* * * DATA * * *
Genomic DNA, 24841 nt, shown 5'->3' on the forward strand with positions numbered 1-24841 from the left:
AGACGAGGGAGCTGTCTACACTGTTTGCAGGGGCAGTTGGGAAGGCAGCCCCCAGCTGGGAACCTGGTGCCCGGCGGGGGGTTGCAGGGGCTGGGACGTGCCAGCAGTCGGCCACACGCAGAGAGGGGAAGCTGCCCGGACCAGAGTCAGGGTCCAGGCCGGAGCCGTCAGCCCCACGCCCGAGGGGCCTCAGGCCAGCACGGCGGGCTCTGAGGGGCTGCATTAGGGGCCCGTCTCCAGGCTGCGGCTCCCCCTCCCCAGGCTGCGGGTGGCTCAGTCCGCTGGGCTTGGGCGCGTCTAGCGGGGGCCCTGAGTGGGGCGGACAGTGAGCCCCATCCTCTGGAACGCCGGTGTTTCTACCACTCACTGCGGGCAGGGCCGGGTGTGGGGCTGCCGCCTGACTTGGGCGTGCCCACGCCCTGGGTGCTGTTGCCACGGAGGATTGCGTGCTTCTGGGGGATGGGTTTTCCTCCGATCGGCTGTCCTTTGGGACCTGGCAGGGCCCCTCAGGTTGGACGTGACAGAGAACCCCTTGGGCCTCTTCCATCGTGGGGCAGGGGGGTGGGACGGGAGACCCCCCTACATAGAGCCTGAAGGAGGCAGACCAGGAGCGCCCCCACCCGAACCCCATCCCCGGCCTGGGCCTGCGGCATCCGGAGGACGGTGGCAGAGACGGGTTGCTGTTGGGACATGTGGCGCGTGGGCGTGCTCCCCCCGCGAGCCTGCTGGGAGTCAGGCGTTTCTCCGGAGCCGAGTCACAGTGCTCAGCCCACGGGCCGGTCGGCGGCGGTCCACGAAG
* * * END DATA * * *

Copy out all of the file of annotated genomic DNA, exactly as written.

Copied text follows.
Genomic DNA, 24841 nt, shown 5'->3' on the forward strand with positions numbered 1-24841 from the left:
AGACGAGGGAGCTGTCTACACTGTTTGCAGGGGCAGTTGGGAAGGCAGCCCCCAGCTGGGAACCTGGTGCCCGGCGGGGGGTTGCAGGGGCTGGGACGTGCCAGCAGTCGGCCACACGCAGAGAGGGGAAGCTGCCCGGACCAGAGTCAGGGTCCAGGCCGGAGCCGTCAGCCCCACGCCCGAGGGGCCTCAGGCCAGCACGGCGGGCTCTGAGGGGCTGCATTAGGGGCCCGTCTCCAGGCTGCGGCTCCCCCTCCCCAGGCTGCGGGTGGCTCAGTCCGCTGGGCTTGGGCGCGTCTAGCGGGGGCCCTGAGTGGGGCGGACAGTGAGCCCCATCCTCTGGAACGCCGGTGTTTCTACCACTCACTGCGGGCAGGGCCGGGTGTGGGGCTGCCGCCTGACTTGGGCGTGCCCACGCCCTGGGTGCTGTTGCCACGGAGGATTGCGTGCTTCTGGGGGATGGGTTTTCCTCCGATCGGCTGTCCTTTGGGACCTGGCAGGGCCCCTCAGGTTGGACGTGACAGAGAACCCCTTGGGCCTCTTCCATCGTGGGGCAGGGGGGTGGGACGGGAGACCCCCCTACATAGAGCCTGAAGGAGGCAGACCAGGAGCGCCCCCACCCGAACCCCATCCCCGGCCTGGGCCTGCGGCATCCGGAGGACGGTGGCAGAGACGGGTTGCTGTTGGGACATGTGGCGCGTGGGCGTGCTCCCCCCGCGAGCCTGCTGGGAGTCAGGCGTTTCTCCGGAGCCGAGTCACAGTGCTCAGCCCACGGGCCGGTCGGCGGCGGTCCACGAAG